28 May 2024
Stockholm Diary: ‘Welcome to Sweden’
Featured Swedish Culture What's on: Stockholm

Stockholm Diary: ‘Welcome to Sweden’

Last night, a contingent from Your Living City attended the premiere of new comedy series Welcome to Sweden, which is, rather appropriately for all of us, about the experience of a foreigner moving to Sweden.

 
Hosted jointly by the American Club of Sweden and the American Women’s Club of Sweden, the party kicked off with welcome drinks at fancy Stureplan bar Miss Voon, where we spotted everyone from The Local’s David Landes to British ambassador Paul Johnston and of course the man of the hour Greg Poehler, looking dashing in a tux.

After a little catch up and people watching session (and by sheer coincidence, around the time the free wine dried up), we decided to head down to nearby Park cinema for the main event. For reasons that escape me now (and may or may not have been influenced by the aforementioned free wine), we decided to dash the block or so minus our coats… to be met by a giant queue and a long, chilly wait. We had perhaps not thought that one through.

Luckily we had just about defrosted (some popcorn helped) by the time Christal Jemdahl of the American Women’s Club welcomed us all to the event. Poehler then took to the stage with some stand up comedy about being an American in Sweden (“another school shooting, Greg, really?”) which was greeted with roars of laughter and recognition from the audience.

I especially liked the bit about people expecting him to take personal pride in Princess Madeleine’s marriage to an American (who turns out to really be British; for the record, as a Brit I don’t give a monkey’s either) and about attempting to coach a kids’ basketball team with limited Swedish (“Er…Bounca! … Passa! … Defend..a?”)

Then it was time for the show itself. Greg plays a New York accountant, Bruce, who falls in love with Swedish Emma (Josephine Bornebusch) and moves to Sweden to be with her. In the first episode he lands at Arlanda to discover that her city apartment is being renovated and they will be staying with her parents in the obligatory red clapboard Archipelago stuga.

I have to confess that the clip that’s been released online so far (in which he tells Emma’s parents that he plans to take a year to spend time with their daughter and find himself) didn’t really inspire me, but I’m pleased to be able to report that the rest of the show was therefore a pleasant surprise.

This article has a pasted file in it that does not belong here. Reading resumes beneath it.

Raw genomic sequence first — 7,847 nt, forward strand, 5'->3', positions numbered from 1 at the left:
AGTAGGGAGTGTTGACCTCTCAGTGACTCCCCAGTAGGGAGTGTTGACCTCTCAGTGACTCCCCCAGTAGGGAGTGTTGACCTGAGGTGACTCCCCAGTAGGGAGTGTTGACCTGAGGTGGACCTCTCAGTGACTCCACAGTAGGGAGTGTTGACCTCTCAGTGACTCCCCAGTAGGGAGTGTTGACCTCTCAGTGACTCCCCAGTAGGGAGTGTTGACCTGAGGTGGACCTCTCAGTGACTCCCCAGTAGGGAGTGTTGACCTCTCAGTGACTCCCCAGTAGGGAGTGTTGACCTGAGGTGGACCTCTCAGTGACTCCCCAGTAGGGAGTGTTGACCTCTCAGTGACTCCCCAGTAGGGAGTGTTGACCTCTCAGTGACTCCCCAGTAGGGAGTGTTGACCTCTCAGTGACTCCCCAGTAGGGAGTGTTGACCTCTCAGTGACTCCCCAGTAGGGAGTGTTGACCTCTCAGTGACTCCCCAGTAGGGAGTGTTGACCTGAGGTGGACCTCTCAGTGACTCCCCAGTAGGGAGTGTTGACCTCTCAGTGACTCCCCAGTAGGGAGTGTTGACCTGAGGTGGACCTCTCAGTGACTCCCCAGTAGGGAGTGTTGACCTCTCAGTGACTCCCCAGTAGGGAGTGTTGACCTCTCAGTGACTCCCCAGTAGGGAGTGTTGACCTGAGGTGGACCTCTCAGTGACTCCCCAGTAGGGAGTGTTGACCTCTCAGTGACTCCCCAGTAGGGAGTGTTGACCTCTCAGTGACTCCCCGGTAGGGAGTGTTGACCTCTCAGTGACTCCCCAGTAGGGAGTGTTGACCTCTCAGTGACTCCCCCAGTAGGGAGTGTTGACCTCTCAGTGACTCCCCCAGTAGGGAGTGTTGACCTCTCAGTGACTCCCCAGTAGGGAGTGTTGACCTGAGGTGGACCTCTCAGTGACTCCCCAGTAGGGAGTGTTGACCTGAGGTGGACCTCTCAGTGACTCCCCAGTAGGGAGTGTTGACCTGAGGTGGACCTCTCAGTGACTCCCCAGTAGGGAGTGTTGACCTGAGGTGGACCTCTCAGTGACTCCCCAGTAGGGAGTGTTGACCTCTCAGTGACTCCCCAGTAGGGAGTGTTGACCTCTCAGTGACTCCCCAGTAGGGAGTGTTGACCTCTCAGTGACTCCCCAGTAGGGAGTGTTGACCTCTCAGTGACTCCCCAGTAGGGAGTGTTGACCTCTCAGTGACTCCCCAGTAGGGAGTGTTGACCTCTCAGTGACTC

There were some real laughs (I loved Emma’s mother (Lena Olin)’s horror at how short Bruce is – she even moves some plates in the kitchen to a lower shelf so that he can reach them).

There were some stereotypes of course: could any expat in Sweden not have predicted the scene in which the bathing-suited American saunas uncomfortably with a bunch of Swedes, ahem, hanging loose? But on the other hand… can any expat in Sweden honestly say they haven’t experienced that?

Welcome to Sweden. 2014.

I thought it could have had a stronger episode story (he pretty much arrives in Sweden and a bunch of funny things happen), but that is often the inevitable weakness of a pilot episode, so I’ll reserve judgement for another episode or two.

In the post screening Q&A afterwards, Poehler talked about how the focus of the story is really the relationship between Bruce and Emma, and the culture clash aspect takes a back seat.

The Q&A then took a somewhat awesomely surreal turn, when a few people pitched their own love refugee experiences as alternative series ideas, Claes Månsson (who plays Emma’s father) seemed to announce that the best thing about the series was the weather they had to shoot in last summer (I’m fairly confident it was a translation issue, but it was hilarious all the same) and Greg was forced to insist that he does in fact have some friends in Sweden.

It was then another frosty sprint back to Miss Voon for after party drinks, where the buzz around the bar was positive. It was generally agreed that expats would find a lot to identify with in the show, and that it will be a relief to be able to say to family and friends:

“Remember that time I tried to describe a kräftskiva and you just looked at me as though I had lost my mind? Well, watch this…”

Welcome to Sweden premieres this Friday at 21:30 on TV4. I recommend checking it out!

 

Images: TV4 and Linus Hallsénius/TV4

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